2-1 Cutting Conduit
Regardless of the type of conduit being installed, you will often have to cut it to make it fit. All conduits should be cut at a 90° angle. Rigid-steel conduit can be cut with either a hacksaw or a pipe cutter. Although a vise is not absolutely necessary, it makes cutting with either tool much easier (Figure 2-1).
When cutting any conduit with a hacksaw, use a blade with 18 to 32 teeth per inch. A blade with fewer teeth hangs up, binds, or even breaks (Figure 2-2). Put the blade in the hacksaw frame (with the teeth pointing forward) so that the teeth cut when you push the saw forward. Place the pipe in the vise so that there is ample room between the vise and the cut. This lets you saw without hitting your hands on the vise and allows enough room for threading purposes after the cut is made. Remember, let the saw work for you, do not force it. Use a steady forward cutting stroke with light to medium pressure.
To use a pipe cutter, place the conduit in the vise as described above for cutting with a hacksaw. Put the cutter over the conduit and adjust it until the cutting wheel makes contact at the point of the cut (Figure 2-3).
Tighten the cutter just enough to score the pipe on the first turn. Then, screw the handle in about one-fourth of a turn for each turn around the conduit until the cut is complete. Cutting oil can be used to ease the cutting action. Rigid-steel conduit is cut the same way.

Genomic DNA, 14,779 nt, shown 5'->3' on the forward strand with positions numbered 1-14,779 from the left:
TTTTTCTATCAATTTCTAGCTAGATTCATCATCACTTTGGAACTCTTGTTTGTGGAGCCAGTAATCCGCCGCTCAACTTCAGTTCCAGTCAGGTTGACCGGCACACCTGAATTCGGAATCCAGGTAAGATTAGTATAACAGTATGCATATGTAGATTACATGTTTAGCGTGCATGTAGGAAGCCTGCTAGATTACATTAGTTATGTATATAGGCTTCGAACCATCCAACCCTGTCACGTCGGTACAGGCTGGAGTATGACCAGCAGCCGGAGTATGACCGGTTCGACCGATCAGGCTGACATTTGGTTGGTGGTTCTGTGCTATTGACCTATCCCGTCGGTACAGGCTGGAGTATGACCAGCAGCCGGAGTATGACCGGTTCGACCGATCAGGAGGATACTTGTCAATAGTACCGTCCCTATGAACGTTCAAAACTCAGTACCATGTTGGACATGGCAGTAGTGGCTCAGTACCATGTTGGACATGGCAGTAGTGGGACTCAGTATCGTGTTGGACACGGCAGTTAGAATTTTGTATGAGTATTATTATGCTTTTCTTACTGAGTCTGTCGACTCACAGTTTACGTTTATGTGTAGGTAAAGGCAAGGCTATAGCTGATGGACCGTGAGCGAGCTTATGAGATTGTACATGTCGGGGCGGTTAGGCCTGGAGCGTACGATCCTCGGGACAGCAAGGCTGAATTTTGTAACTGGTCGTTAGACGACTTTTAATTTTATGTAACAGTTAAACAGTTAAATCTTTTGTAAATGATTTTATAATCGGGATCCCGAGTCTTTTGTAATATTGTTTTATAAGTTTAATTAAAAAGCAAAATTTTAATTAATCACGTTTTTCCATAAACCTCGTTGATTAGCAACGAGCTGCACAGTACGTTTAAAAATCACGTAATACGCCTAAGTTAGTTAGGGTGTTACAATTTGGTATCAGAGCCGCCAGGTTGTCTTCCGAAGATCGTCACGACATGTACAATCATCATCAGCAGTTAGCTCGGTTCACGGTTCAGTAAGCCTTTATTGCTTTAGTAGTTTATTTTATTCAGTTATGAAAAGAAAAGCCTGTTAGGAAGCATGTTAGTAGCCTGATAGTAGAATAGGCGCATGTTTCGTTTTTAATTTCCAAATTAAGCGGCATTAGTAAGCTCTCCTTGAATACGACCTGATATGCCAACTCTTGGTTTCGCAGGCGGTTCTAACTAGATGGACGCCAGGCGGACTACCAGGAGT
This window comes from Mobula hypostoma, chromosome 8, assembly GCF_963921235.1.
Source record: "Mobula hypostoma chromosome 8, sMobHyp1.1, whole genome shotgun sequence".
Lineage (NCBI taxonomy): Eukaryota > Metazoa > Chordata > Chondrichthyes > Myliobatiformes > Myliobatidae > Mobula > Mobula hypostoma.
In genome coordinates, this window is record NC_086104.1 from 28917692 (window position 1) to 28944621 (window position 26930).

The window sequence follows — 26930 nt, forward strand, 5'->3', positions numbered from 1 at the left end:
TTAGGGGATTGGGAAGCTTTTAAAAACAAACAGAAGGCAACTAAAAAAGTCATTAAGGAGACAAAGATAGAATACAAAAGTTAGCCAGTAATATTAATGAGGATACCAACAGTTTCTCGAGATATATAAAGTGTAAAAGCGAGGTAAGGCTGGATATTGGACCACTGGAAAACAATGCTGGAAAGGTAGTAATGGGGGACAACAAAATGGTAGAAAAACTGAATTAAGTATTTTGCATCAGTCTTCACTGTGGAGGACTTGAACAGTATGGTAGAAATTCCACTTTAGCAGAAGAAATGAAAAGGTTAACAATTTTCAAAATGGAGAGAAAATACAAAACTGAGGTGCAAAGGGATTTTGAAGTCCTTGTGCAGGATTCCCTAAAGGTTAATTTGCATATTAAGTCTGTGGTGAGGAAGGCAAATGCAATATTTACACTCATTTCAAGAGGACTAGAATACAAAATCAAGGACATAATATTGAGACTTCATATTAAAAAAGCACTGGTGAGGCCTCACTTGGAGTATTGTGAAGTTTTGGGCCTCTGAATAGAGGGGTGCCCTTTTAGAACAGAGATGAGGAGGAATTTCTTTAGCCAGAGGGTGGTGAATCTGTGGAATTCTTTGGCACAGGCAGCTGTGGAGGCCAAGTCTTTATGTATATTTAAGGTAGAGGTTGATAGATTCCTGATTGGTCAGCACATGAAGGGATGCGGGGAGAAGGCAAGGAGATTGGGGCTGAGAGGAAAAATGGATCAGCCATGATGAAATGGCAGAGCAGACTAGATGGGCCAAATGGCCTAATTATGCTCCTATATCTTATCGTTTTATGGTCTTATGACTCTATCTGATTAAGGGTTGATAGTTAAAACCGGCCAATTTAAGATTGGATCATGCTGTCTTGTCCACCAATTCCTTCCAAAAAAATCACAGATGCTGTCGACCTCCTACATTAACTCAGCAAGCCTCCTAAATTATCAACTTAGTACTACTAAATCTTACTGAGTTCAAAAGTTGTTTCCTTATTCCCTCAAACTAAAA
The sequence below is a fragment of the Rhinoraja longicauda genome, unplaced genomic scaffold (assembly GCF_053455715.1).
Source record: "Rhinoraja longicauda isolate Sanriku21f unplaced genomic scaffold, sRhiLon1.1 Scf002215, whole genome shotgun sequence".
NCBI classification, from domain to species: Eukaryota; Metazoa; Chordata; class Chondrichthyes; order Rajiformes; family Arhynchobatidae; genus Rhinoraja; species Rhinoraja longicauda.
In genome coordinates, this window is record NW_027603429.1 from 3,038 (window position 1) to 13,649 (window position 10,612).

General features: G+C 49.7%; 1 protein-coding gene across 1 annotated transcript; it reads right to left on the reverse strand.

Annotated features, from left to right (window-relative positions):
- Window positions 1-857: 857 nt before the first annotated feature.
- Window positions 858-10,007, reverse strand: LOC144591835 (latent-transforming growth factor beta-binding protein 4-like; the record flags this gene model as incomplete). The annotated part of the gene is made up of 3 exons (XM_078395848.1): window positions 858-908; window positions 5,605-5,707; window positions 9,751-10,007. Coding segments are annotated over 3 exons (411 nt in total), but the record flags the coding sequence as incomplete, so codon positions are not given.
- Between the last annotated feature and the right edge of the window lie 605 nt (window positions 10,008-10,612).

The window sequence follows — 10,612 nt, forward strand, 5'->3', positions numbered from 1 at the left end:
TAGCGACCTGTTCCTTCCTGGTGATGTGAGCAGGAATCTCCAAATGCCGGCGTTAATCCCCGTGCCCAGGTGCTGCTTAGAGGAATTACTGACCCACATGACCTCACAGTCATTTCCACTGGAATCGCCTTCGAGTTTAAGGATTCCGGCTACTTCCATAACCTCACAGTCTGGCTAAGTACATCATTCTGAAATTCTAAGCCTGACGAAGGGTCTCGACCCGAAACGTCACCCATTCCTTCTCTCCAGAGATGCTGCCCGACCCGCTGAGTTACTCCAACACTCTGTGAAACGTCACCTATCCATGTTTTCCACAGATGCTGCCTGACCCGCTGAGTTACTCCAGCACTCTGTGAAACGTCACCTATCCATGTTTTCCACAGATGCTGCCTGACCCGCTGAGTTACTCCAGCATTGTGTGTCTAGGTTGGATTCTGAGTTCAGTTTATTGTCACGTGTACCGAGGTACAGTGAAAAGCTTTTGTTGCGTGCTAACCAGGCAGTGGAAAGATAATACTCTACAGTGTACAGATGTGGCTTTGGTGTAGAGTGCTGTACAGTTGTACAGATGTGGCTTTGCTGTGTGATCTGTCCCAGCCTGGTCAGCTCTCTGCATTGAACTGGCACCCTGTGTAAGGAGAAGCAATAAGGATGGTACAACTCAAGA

EMT and PVC conduit should be cut with a hacksaw because pipe cutters may flatten the end of the pipe. Pipe cutters also leave a ridge on the inside of the pipe that is very hard to remove. There are tubing cutters made specifically for cutting EMT or PVC (Figure 2-4), but be sure you have the correct cutter for the job. As stated before, when cutting conduit with a hacksaw or tubing cutter, using the vise will make the job much easier. The tubing cutter is used the same way as the pipe cutter.
Flexible metallic and nonmetallic conduit should also be cut with a hacksaw at a 90° angle. Cutting any type of conduit leaves a sharp edge or burrs on the inside of it that must be removed by reaming.
To ream rigid-steel conduit, use the reamer shown in Figure 2-5, page 2-4. A rat-tail file does a good job on any type of conduit. Use pliers, such as needle-nose or side-cutting pliers, to ream EMT that has been cut with a hacksaw. The important thing is to remove any sharp edge or burrs inside the conduit that might cut the insulation when the conductors are pulled into it.
David L. Heiserman
Publisher: SweetHaven Publishing Services
Copyright © 2006 SweetHaven Publishing Services